Pelosi Livni 298.88 AP.
(photo credit: AP)
Did Rep. Nancy Pelosi drop the ball in the Middle East? Was she fouled? Was there a ball at all?
Pelosi, the speaker of the US House of Representatives, earned White House vituperation unusual for its intensity in even these partisan times after delivering what she said was a peace message last week from Israeli Prime Minister Ehud Olmert to Syrian President Bashar Assad.
"It was a non-statement, nonsensical statement and didn't make any sense at all that she would suggest that those talks could go forward as long as the Syrians conducted themselves as a prime state sponsor of terror," Vice President Dick Cheney told radio host Rush Limbaugh. "I think it is, in fact, bad behavior on her part. I wish she hadn't done it."
The conservative Limbaugh chose not to challenge Cheney, but Pelosi (D-Calif.), had not suggested
"that talks could go forward as long as the Syrians conducted themselves as a prime state sponsor of terror."
Immediately after their meeting, Pelosi told reporters that she had conveyed to Assad that ending his support for terrorist groups such as Hamas and Hezbollah and no longer allowing insurgents to reach Iraq were necessary components in any resumption of relations.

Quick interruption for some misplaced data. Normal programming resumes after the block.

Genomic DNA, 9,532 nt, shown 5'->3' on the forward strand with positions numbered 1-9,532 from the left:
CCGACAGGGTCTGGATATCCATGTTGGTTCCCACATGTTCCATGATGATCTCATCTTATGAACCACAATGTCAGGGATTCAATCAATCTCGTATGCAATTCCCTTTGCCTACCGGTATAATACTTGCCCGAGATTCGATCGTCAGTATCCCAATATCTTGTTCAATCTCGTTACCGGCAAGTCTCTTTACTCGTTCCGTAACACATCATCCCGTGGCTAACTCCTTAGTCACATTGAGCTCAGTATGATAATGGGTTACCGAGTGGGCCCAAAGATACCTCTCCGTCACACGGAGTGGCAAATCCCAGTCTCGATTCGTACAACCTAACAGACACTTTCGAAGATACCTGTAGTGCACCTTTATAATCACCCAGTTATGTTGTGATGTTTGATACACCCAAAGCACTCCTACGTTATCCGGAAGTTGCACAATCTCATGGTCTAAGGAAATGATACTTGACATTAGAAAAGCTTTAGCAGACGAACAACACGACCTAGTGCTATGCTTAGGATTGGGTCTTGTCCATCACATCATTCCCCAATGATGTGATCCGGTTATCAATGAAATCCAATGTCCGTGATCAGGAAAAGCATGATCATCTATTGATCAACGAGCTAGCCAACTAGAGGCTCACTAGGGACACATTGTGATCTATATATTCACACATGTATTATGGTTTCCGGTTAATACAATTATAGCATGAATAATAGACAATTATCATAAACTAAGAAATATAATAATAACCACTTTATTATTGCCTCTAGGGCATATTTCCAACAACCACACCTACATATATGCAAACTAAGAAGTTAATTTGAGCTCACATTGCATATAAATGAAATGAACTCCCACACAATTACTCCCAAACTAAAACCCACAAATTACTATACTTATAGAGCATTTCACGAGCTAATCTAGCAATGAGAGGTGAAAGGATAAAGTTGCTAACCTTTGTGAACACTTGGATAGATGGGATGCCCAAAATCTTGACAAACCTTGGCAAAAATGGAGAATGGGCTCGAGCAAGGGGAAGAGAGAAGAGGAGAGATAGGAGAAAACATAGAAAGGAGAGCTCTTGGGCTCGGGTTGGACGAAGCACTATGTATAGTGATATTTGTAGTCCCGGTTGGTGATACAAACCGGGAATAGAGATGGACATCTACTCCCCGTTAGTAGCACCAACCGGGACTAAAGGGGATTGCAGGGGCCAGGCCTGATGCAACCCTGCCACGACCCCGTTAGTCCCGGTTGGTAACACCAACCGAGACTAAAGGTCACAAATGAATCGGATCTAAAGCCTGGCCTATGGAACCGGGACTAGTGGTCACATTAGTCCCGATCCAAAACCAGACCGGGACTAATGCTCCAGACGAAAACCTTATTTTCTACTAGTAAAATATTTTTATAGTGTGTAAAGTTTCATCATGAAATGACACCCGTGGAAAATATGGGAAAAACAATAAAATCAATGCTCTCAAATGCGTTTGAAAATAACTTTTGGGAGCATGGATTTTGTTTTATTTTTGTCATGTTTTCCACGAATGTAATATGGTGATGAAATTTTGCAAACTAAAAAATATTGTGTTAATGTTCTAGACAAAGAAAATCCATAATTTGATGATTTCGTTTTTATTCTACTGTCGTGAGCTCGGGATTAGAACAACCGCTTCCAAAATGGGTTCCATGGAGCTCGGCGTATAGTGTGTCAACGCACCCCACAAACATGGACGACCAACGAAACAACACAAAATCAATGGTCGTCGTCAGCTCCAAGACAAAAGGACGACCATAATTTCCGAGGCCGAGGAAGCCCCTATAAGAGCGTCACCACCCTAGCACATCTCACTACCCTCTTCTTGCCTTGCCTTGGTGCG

In a statement, the bipartisan delegation of six House members that traveled to the Middle East wrote that Syria must "stop supporting terrorist organizations such as Hamas and Hezbollah, and must end any interference in Lebanon's internal affairs. We emphasized to President Assad that peace with Israel is essential to a U.S.-Syria relationship. We conveyed to him Prime Minister's Olmert's overture for peace talks when Syria openly takes steps to stop supporting terrorism."
In fact, according to those present, the bulk of the meeting with Assad was taken up with the plight of Israeli soldiers missing in clashes with Hezbollah or from forays into Syria dating back to the 1960s.
Pelosi presented Assad with duplicate dog tags of three soldiers missing from last summer: two nabbed by Hezbollah in the July 12 cross-border raid that launched the second Lebanon war, and one captured by Hamas-affiliated gunmen in a June 25 cross-border raid.
"It went back to Eli Cohen's bones," said a participant, referring to the Israeli spy hanged by Syria in 1965. His widow and children have pressed for the return of his remains.
Palestinian spokesmen said Saturday that a deal was close on the release of Cpl. Gilad Shalit, the soldier captured by Hamas. It was unclear whether Pelosi's entreaties had anything to do with the deal.
Behind the heated rhetoric, however, there appeared to be a genuine breakdown in communication between Pelosi and Olmert. The question was who caused it.